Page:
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Live from the Les Aspin Center
Join Dr. Charles Franklin, director of the nationally recognized Marquette Law School Poll, for a virtual presentation Wednesday, March 30, on the poll’s latest national survey on the U.S. Supreme Court. Dr. Franklin will discuss the public’s perception of the Court as its decisions and makeup take center stage in U.S. public life, live from Marquette’s Les Aspin Center in Washington D.C., which is located blocks from the Supreme Court Building.

When: Wednesday, March 30, from noon to 1 p.m. ET
Where: Virtual event live from the Les Aspin Center for Government in Washington, D.C.

The Marquette Law School Poll, launched in 2012, is the most extensive statewide polling project in Wisconsin history. Since 2019, the poll’s national surveys of public opinion, focused on the U.S. Supreme Court, have expanded the work of the poll both geographically and to a new set of important topics.

During the past 30 years, more than 2,500 students have spent a semester at Marquette’s Les Aspin Center for Government, interning in nearly 100 Congressional offices, numerous executive agencies and diverse interest groups.
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Speakers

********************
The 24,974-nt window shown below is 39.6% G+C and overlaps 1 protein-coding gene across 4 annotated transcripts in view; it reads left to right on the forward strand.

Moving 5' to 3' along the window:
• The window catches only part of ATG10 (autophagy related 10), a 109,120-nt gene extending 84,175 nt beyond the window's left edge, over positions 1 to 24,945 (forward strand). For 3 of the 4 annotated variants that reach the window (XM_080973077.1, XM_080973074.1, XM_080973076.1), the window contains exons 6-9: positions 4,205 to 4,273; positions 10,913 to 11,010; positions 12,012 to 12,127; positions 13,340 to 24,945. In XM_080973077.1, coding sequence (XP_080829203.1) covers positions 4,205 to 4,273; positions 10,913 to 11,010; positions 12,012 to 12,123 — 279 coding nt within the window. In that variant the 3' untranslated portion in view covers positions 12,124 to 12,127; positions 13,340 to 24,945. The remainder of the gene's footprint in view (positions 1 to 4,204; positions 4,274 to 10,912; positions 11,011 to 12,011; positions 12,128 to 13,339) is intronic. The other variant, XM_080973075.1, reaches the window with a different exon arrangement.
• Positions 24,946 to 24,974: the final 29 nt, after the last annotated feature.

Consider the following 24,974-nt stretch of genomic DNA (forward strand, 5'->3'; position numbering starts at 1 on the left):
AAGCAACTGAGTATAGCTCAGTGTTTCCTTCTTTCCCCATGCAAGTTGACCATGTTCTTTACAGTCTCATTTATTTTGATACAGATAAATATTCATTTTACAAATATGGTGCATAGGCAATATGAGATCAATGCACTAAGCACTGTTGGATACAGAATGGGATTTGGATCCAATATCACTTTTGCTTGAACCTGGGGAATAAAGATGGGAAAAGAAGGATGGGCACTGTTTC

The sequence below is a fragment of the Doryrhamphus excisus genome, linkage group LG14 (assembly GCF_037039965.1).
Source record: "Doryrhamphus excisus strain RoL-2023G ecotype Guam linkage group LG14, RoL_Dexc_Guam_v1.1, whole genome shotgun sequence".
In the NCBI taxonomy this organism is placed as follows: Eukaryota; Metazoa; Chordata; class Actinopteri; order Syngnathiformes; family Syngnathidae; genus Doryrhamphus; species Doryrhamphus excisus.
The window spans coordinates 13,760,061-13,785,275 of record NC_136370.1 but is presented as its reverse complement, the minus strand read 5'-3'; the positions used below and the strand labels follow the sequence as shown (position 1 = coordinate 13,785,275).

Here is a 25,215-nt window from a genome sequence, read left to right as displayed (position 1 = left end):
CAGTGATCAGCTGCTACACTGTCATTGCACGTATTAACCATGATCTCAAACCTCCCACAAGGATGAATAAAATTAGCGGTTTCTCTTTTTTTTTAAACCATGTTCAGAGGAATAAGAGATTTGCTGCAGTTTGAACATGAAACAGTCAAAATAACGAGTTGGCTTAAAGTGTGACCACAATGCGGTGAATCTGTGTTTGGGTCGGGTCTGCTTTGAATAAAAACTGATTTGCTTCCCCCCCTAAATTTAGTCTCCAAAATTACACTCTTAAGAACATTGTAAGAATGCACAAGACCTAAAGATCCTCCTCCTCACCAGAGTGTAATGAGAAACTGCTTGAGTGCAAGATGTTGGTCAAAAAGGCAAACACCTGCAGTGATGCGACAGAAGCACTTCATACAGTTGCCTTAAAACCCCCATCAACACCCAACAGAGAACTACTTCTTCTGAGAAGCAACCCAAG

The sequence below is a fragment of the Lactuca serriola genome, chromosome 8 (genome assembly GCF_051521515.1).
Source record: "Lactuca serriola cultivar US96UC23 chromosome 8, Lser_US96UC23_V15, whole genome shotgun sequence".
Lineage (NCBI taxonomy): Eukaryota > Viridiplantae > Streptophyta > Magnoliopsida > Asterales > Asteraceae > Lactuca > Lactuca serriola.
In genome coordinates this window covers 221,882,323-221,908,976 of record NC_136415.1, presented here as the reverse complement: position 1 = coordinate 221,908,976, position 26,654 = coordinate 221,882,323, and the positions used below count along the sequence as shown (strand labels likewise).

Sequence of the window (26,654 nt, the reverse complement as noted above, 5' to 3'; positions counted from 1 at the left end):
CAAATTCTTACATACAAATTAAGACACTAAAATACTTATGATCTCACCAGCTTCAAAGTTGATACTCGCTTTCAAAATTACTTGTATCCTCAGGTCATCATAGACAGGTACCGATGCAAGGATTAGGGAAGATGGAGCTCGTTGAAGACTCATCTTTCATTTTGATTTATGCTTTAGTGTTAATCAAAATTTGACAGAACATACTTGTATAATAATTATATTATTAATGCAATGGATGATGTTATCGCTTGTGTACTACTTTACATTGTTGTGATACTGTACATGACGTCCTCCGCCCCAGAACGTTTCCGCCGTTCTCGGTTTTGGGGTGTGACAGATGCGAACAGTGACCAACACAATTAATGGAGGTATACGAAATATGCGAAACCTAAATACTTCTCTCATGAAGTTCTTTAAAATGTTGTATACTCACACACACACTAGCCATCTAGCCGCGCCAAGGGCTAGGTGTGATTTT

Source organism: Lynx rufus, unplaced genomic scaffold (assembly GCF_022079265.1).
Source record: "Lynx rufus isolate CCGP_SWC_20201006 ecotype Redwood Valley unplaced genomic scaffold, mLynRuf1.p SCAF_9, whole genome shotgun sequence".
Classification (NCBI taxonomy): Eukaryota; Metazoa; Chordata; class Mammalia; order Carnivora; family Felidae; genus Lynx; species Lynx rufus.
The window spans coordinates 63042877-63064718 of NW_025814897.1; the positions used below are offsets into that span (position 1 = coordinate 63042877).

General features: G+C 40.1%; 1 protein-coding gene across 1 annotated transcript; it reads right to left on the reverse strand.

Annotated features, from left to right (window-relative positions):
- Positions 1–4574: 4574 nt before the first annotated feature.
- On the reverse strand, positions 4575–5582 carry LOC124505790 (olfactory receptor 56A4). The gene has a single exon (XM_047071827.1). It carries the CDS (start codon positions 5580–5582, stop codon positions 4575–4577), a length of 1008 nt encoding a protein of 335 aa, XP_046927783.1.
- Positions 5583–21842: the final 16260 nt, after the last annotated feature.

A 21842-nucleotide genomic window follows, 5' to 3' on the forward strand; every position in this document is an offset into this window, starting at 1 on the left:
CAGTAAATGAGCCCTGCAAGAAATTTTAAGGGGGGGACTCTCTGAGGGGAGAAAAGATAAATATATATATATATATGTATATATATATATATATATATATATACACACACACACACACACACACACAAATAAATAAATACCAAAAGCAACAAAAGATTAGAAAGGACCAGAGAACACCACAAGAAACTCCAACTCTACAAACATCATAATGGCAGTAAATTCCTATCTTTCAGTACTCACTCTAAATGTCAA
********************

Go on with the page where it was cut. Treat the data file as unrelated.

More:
Charles Franklin
Professor of Law and Public Policy and Director of the Marquette Law School Poll
Nationally recognized government scholar and pollster Charles Franklin has been director of the Marquette Law School Poll since its inception in 2012 and became a full-time member of the faculty in 2013. Franklin led the Law School Poll during the highly scrutinized 2012 election cycle, establishing Marquette as the definitive source for information concerning public opinion in Wisconsin. Under Franklin's direction as a visiting professor at Marquette, the poll became the largest independent polling project in state history. It accurately captured voter attitudes before every major election in 2012, including the gubernatorial recall, U.S. Senate and presidential races. Since joining Marquette as a professor of law and public policy in August 2013, Franklin has used the poll to continue tracking political races of interest to voters and explore additional public policy issues.